Norman entertainment district
University of Oklahoma President Joe Harroz speaks during an announcement of a massive entertainment district proposal at the Norman Economic Development Coalition breakfast Wednesday, Sept. 6, 2023. (Gaylord News)

A $1 billion entertainment district could soon replace the sunflower fields between Max Westheimer Airport and Interstate 35 if the stars align for “Team Norman.”

A partnership between three civic organizations, city and county governments and the University of Oklahoma, Team Norman unveiled plans Wednesday for an 8,000-seat arena, a hotel, hundreds of housing units and a variety of shops, restaurants, bars and offices.

If the plan — brokered by the Norman Economic Development Coalition, the University of Oklahoma, the City of Norman, Cleveland County, the Norman Chamber of Commerce, VisitNorman and the local business community — goes through, OU would become the arena’s anchor tenant and would be expected to sign a multi-year lease.

Gaylord NewsThis story was reported by Gaylord News, a Washington reporting project of the Gaylord College of Journalism and Mass Communication at the University of Oklahoma.

The university’s use of the new arena, containing 2,500 fewer seats than the current 48-year-old Lloyd Noble Center, would move OU gymnastics and basketball to a high-traffic locale with faster access for patrons from the Oklahoma City metro area. The arena would also be utilized for concerts, business expos, local graduations, rodeos and more, according to a press release.

“Anyone that thinks that our strategic plan can execute itself by OU alone is wrong. It will fail,” OU President Joseph Harroz Jr. said during a breakfast kickoff Wednesday. “It has to be a part of a larger plan, and that’s what Team Norman is all about.”

The proposed development is expected to be funded in an 80/20 split between private and public funding. None of the public funding for the project is expected to come from the city or county general funds, leaders said.

Norman Mayor Larry Heikkila said public funding for the proposed development will have to be achieved through either citywide approval of a general obligation bond or City Council approval of a revenue bond or tax increment financing district. General obligation bonds are loans backed by the full faith and credit of the bonding entity, while revenue bonds are loans backed by pledged revenues from the specific project at hand.

“I’ve got a pretty good idea what I want to do, but let’s see what council wants to do. Let’s see what everybody else wants to do,” Heikkila said. “That’s been the beauty of this whole thing. We may have an idea, but we’re working together to get that done.”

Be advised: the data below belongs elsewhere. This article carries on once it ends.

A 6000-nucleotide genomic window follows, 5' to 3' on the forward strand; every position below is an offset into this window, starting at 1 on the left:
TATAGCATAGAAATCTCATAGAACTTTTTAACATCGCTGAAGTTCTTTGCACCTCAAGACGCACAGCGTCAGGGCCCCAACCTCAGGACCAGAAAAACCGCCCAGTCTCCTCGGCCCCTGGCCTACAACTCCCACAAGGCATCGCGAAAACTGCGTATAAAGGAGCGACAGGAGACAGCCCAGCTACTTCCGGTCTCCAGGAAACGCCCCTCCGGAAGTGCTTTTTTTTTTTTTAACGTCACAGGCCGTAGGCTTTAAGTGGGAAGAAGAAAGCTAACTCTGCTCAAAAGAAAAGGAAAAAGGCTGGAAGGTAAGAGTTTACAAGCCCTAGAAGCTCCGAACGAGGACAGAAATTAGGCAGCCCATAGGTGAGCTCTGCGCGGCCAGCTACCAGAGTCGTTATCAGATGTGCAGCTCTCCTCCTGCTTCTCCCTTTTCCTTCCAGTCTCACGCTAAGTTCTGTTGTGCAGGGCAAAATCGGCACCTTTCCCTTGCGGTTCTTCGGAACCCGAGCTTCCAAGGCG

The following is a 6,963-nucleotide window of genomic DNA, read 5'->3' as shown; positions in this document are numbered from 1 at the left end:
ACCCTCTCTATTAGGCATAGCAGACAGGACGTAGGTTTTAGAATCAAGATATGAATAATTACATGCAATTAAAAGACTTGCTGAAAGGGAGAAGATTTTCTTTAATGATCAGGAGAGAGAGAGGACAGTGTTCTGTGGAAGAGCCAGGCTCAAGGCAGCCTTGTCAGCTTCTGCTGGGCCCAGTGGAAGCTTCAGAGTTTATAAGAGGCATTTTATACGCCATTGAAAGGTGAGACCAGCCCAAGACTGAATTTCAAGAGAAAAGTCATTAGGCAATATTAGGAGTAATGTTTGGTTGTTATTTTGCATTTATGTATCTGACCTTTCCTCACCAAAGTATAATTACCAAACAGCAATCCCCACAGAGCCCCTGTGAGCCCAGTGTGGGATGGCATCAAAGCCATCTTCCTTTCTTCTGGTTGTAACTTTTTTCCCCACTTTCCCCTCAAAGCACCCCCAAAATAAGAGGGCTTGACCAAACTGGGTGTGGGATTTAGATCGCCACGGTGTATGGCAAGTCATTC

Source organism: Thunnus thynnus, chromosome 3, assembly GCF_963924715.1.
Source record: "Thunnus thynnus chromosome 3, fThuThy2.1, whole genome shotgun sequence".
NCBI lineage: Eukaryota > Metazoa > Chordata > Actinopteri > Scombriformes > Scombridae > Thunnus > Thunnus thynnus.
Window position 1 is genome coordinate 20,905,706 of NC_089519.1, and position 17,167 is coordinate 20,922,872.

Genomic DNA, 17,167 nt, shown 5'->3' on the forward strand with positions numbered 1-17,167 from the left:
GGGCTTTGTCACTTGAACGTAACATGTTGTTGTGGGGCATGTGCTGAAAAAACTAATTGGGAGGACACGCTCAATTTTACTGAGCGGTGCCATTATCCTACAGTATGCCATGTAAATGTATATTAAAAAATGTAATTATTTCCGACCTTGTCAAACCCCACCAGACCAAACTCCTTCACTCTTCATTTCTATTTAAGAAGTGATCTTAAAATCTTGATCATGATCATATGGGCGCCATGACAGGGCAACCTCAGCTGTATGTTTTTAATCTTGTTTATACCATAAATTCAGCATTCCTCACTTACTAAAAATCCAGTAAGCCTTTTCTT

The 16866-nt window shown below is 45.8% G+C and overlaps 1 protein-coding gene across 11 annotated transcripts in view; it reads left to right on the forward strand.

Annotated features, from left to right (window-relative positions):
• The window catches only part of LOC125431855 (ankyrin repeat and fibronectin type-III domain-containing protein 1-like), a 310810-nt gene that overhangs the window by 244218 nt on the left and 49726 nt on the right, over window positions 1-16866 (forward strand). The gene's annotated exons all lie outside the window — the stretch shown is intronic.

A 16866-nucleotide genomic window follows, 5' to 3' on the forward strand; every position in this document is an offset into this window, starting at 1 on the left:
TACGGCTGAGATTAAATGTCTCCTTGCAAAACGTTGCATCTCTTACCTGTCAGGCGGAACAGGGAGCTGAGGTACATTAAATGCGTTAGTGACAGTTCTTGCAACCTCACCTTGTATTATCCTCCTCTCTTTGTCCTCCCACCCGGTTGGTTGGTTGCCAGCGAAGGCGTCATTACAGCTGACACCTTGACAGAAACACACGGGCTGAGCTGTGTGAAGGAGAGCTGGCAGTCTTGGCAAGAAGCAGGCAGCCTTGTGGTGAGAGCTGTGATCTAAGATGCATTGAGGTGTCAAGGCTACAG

The new plan mirrors one proposed in 2017 by the OU Foundation, which suggested using University North Park’s TIF district to build the multi-purpose arena. That plan ran into resistance from the Norman City Council and others, ultimately causing the foundation to withdraw its proposal a year later.

Former city councilman and unsuccessful 2022 mayoral candidate Bob Thompson, who was among those who raised questions about the plan four years ago, said he hopes the Norman City Council will opt for a general obligation bond and a public vote so citizens can “have their say.”

“I think it becomes a matter of the integrity of our taxing jurisdictions, whether it’s the county commissioners or the City Council, to include the public in that decision and give the public the opportunity to vote on it,” Thompson said. “If we want to do something like that with a general obligation bond, then we will put that to a vote of the people, and if the people approve it, we go forward. It’s an excellent mechanism for doing things that are otherwise out of the ordinary.”

A second bite at the apple

Located in the heart of the proposed development space, IMMY, an international medical manufacturing company based in Norman just east of the proposed development, is looking forward to the increased traffic the effort could bring.

“As you can see driving up, we’re a little bit off to ourselves right now,” said Keegan Nees, IMMY marketing manager. “We’d like for other things to come into this area and help develop it and grow it a little bit more.”

Harroz made it clear the university intends to do its part to make sure the new entertainment district succeeds.

“Every one of us in this room knows that we have not been acting like a team for the city of Norman over the last decade and a half,” he said. “There is so much that our city and our county have to offer, and the potential has not been realized. We have to look in the mirror, and we did.”

With less than a year until OU’s athletic programs join the Southeastern Conference, many have called for renovations to university facilities and infrastructure, as well as improvements to the fan experience. For decades, OU’s basketball teams have played in the Lloyd Noble Center, an 11,500-seat cavernous venue on the south side of Norman. The proposed new arena would have about 8,000 seats and would be on the north side of town, allowing easier access for OU fans from the Oklahoma City metro area and a higher likelihood of filling the stands for games.

“This is something that benefits our kids, our grandkids, and generations to come,” Harroz said. “As we go out and as we are reaching new heights at OU, the only way to get to the next level is to be able to attract those students that want more.”

(Editor’s note: Gaylord News reporters Zack Wright and Nate Pletcher contributed to this report.)